Michael's book, The Invention of English Criticism, 1650-1760, delivers a lively account of the ways in which literary criticism developed through the mid-seventeenth to the mid-eighteenth centuries.
Early literary criticism was undisciplined. Unlike the staid essays and monographs of later academic scholarship, English criticism first appeared in the contentious world of the London theater: dramatists and other poets argued about their craft in contending prefaces and dedications, and their disputes spilled into the public sphere in pamphlet wars, mock epics, lampoons, and even novels. Across these forms, criticism was personal, political, and unconcerned with analysis for its own sake. Yet this unruly discourse laid the groundwork both for modern literary criticism and for the discipline of literary studies. The Invention of English Criticism explores the earliest uses of criticism and the attempts by some to convert a field of literary debate into an archive of useful knowledge. Criticism's undisciplined past thus illuminates its contested, ambivalent, and never fully disciplined present.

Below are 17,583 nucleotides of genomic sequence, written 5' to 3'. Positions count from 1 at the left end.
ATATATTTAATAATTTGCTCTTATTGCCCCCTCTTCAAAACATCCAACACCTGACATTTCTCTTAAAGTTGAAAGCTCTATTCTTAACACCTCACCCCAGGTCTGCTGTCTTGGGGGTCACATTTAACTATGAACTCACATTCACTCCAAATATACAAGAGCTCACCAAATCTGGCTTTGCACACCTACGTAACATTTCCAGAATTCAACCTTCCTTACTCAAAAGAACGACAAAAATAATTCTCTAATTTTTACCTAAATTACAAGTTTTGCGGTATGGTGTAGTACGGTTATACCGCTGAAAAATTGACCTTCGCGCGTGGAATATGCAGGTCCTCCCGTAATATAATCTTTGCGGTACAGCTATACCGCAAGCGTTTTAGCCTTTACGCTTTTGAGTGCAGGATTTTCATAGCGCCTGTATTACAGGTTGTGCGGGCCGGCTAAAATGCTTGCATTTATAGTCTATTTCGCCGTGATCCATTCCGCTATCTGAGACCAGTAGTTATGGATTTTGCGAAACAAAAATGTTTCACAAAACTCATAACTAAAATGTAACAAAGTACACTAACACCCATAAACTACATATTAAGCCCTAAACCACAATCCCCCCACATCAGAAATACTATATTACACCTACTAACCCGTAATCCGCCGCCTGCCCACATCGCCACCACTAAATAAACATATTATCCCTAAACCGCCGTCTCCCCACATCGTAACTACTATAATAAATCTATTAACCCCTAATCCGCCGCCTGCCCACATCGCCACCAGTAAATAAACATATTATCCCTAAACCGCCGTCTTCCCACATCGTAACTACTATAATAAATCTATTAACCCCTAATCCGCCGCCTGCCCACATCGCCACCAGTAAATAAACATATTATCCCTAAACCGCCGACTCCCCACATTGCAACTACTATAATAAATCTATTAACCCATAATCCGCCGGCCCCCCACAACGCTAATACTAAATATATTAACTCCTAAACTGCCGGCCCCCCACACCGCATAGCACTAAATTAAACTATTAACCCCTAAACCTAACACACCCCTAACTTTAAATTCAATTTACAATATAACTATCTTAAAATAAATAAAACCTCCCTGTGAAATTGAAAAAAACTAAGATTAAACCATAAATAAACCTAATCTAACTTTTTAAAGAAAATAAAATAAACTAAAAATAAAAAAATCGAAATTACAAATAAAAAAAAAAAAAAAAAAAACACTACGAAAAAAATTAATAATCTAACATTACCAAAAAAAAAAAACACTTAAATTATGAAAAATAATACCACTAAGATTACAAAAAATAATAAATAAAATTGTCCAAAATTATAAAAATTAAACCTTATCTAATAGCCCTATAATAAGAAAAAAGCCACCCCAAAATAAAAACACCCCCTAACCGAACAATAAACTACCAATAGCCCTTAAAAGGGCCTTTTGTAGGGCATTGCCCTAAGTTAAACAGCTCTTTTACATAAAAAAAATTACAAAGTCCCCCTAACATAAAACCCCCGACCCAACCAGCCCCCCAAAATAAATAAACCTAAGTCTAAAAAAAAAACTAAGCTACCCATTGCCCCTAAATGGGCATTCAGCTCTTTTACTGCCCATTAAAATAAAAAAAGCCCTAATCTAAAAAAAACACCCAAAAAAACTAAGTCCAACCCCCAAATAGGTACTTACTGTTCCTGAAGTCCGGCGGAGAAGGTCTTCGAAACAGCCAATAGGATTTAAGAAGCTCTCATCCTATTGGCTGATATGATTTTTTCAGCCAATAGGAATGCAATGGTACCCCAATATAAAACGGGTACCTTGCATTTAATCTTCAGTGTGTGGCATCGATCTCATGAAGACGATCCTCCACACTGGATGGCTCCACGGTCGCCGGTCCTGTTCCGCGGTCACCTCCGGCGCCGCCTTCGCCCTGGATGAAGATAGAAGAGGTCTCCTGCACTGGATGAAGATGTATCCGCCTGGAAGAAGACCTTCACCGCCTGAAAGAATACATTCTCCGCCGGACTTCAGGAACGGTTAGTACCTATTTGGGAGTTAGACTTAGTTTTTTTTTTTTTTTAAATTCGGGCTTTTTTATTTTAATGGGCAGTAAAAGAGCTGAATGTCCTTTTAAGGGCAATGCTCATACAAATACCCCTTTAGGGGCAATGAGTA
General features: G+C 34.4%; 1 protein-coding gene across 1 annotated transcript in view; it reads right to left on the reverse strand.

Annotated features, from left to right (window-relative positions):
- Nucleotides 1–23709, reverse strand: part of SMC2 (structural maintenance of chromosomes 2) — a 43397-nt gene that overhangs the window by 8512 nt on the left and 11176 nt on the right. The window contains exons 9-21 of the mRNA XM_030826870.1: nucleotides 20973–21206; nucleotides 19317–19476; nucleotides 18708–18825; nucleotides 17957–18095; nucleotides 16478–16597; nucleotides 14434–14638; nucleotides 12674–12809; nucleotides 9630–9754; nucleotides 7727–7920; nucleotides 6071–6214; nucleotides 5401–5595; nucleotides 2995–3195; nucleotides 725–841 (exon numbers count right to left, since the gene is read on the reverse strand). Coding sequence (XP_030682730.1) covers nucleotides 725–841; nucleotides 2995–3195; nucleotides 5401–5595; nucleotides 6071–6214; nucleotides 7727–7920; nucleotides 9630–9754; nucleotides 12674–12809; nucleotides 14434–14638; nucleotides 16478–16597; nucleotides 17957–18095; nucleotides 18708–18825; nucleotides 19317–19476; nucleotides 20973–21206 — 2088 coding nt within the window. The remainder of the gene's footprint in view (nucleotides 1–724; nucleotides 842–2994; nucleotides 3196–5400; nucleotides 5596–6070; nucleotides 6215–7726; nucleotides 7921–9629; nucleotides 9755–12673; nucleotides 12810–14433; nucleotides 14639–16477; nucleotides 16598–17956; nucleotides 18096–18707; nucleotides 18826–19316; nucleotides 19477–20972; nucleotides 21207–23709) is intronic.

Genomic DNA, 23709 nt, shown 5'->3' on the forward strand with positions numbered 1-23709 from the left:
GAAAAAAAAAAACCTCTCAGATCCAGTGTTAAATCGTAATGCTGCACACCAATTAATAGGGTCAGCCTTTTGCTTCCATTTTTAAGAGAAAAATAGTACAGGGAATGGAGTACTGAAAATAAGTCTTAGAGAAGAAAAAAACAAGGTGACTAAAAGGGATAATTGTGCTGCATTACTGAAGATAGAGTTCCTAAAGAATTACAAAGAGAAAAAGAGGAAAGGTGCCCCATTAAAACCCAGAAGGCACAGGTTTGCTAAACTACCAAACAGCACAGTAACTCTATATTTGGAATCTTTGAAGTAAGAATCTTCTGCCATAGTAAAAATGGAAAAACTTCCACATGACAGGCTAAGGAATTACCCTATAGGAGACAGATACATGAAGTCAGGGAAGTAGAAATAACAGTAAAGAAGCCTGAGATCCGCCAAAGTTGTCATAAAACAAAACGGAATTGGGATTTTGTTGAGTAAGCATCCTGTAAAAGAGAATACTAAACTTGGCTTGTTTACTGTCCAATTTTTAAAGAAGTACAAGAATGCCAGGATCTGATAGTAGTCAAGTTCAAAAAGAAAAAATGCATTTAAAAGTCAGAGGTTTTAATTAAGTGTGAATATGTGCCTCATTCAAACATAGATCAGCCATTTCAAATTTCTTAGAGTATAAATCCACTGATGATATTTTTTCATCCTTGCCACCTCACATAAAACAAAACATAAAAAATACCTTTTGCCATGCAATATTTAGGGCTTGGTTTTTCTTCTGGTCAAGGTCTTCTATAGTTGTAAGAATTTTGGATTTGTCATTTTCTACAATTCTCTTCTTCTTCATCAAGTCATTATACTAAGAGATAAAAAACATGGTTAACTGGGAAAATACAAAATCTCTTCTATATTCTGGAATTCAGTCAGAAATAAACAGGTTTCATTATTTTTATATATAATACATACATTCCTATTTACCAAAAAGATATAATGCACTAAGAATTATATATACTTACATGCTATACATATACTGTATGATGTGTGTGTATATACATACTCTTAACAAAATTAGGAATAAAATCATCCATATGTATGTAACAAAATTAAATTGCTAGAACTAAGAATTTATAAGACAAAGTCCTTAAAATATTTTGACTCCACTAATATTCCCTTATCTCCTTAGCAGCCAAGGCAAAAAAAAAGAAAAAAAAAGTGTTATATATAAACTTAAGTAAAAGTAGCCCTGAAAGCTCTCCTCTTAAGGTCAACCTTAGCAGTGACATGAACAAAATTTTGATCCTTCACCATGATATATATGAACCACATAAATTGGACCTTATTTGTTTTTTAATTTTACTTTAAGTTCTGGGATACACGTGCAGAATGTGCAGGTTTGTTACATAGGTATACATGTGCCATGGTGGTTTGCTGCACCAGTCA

"In The Invention of English Criticism Michael Gavin addresses an important subject
with a shrewd awareness of traditional interests of literary study; contemporary concerns
with the continuities of oral, written and printed media; and a current appreciation
of the ways in which gender issues trouble and complicate the broad literary marketplace
of the Restoration and eighteenth century. The book features a wide variety of literary
players and sites, and deploys a welcome mixture of literary genres to rewrite the
history of English critical discourse in an altogether compelling way: a book of significant
argumentative reach and of impressive critical and historical sophistication."
Steven Zwicker, Stanley Elkin Professor in the Humanities in Arts and Sciences, Washington University, St Louis
"Imbued throughout with an awareness of our own media shift, Michael Gavin's elegant
book is a significant advance in the history of criticism that synthesizes earlier
accounts with the latest research into the material history of the book, the development
of the public sphere, and the contribution of women writers."
Marcie Frank, Professor of English, Concordia University, Montreal